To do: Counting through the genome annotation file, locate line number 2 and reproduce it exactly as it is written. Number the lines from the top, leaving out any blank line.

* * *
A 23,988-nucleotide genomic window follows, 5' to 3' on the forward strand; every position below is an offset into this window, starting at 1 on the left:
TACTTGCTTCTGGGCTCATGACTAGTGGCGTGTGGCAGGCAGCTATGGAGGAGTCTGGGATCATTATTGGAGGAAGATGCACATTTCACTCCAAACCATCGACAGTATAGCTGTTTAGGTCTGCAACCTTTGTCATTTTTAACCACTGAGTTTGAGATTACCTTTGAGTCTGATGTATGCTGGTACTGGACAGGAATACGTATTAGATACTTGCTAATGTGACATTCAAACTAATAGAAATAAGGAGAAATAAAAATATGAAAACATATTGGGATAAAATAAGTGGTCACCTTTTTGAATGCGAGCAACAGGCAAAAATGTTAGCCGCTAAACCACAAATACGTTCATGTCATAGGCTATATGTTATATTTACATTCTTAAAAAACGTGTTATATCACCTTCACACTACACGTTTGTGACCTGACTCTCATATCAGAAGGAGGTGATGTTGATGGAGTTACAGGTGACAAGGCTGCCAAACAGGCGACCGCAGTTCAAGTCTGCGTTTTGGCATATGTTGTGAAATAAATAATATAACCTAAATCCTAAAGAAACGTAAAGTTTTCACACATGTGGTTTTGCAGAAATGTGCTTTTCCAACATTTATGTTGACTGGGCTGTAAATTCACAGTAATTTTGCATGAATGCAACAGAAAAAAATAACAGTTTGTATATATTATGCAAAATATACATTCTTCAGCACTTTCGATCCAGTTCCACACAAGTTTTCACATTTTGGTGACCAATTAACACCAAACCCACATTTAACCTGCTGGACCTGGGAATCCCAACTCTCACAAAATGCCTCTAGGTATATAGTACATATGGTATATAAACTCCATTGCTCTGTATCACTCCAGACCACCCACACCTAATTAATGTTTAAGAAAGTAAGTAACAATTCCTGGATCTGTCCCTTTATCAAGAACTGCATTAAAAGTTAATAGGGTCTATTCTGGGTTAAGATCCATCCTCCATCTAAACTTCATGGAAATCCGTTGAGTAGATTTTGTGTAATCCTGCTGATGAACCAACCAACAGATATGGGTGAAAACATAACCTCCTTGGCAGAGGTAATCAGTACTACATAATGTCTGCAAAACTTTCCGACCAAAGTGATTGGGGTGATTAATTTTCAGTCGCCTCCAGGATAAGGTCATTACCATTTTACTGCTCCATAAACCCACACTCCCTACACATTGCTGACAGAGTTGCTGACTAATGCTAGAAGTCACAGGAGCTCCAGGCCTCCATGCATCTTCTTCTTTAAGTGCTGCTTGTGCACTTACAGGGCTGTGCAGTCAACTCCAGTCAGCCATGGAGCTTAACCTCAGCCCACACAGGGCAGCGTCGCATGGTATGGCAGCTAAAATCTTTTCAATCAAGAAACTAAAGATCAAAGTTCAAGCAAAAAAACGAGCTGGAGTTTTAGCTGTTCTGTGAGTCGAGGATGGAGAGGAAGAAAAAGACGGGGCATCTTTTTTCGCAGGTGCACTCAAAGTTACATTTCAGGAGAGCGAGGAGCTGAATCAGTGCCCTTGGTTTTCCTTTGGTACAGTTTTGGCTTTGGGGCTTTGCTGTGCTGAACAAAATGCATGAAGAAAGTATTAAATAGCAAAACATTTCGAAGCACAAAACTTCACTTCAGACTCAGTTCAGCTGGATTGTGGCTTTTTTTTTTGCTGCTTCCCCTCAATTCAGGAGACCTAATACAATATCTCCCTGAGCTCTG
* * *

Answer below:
TACTTGCTTCTGGGCTCATGACTAGTGGCGTGTGGCAGGCAGCTATGGAGGAGTCTGGGATCATTATTGGAGGAAGATGCACATTTCACTCCAAACCATCGACAGTATAGCTGTTTAGGTCTGCAACCTTTGTCATTTTTAACCACTGAGTTTGAGATTACCTTTGAGTCTGATGTATGCTGGTACTGGACAGGAATACGTATTAGATACTTGCTAATGTGACATTCAAACTAATAGAAATAAGGAGAAATAAAAATATGAAAACATATTGGGATAAAATAAGTGGTCACCTTTTTGAATGCGAGCAACAGGCAAAAATGTTAGCCGCTAAACCACAAATACGTTCATGTCATAGGCTATATGTTATATTTACATTCTTAAAAAACGTGTTATATCACCTTCACACTACACGTTTGTGACCTGACTCTCATATCAGAAGGAGGTGATGTTGATGGAGTTACAGGTGACAAGGCTGCCAAACAGGCGACCGCAGTTCAAGTCTGCGTTTTGGCATATGTTGTGAAATAAATAATATAACCTAAATCCTAAAGAAACGTAAAGTTTTCACACATGTGGTTTTGCAGAAATGTGCTTTTCCAACATTTATGTTGACTGGGCTGTAAATTCACAGTAATTTTGCATGAATGCAACAGAAAAAAATAACAGTTTGTATATATTATGCAAAATATACATTCTTCAGCACTTTCGATCCAGTTCCACACAAGTTTTCACATTTTGGTGACCAATTAACACCAAACCCACATTTAACCTGCTGGACCTGGGAATCCCAACTCTCACAAAATGCCTCTAGGTATATAGTACATATGGTATATAAACTCCATTGCTCTGTATCACTCCAGACCACCCACACCTAATTAATGTTTAAGAAAGTAAGTAACAATTCCTGGATCTGTCCCTTTATCAAGAACTGCATTAAAAGTTAATAGGGTCTATTCTGGGTTAAGATCCATCCTCCATCTAAACTTCATGGAAATCCGTTGAGTAGATTTTGTGTAATCCTGCTGATGAACCAACCAACAGATATGGGTGAAAACATAACCTCCTTGGCAGAGGTAATCAGTACTACATAATGTCTGCAAAACTTTCCGACCAAAGTGATTGGGGTGATTAATTTTCAGTCGCCTCCAGGATAAGGTCATTACCATTTTACTGCTCCATAAACCCACACTCCCTACACATTGCTGACAGAGTTGCTGACTAATGCTAGAAGTCACAGGAGCTCCAGGCCTCCATGCATCTTCTTCTTTAAGTGCTGCTTGTGCACTTACAGGGCTGTGCAGTCAACTCCAGTCAGCCATGGAGCTTAACCTCAGCCCACACAGGGCAGCGTCGCATGGTATGGCAGCTAAAATCTTTTCAATCAAGAAACTAAAGATCAAAGTTCAAGCAAAAAAACGAGCTGGAGTTTTAGCTGTTCTGTGAGTCGAGGATGGAGAGGAAGAAAAAGACGGGGCATCTTTTTTCGCAGGTGCACTCAAAGTTACATTTCAGGAGAGCGAGGAGCTGAATCAGTGCCCTTGGTTTTCCTTTGGTACAGTTTTGGCTTTGGGGCTTTGCTGTGCTGAACAAAATGCATGAAGAAAGTATTAAATAGCAAAACATTTCGAAGCACAAAACTTCACTTCAGACTCAGTTCAGCTGGATTGTGGCTTTTTTTTTTGCTGCTTCCCCTCAATTCAGGAGACCTAATACAATATCTCCCTGAGCTCTG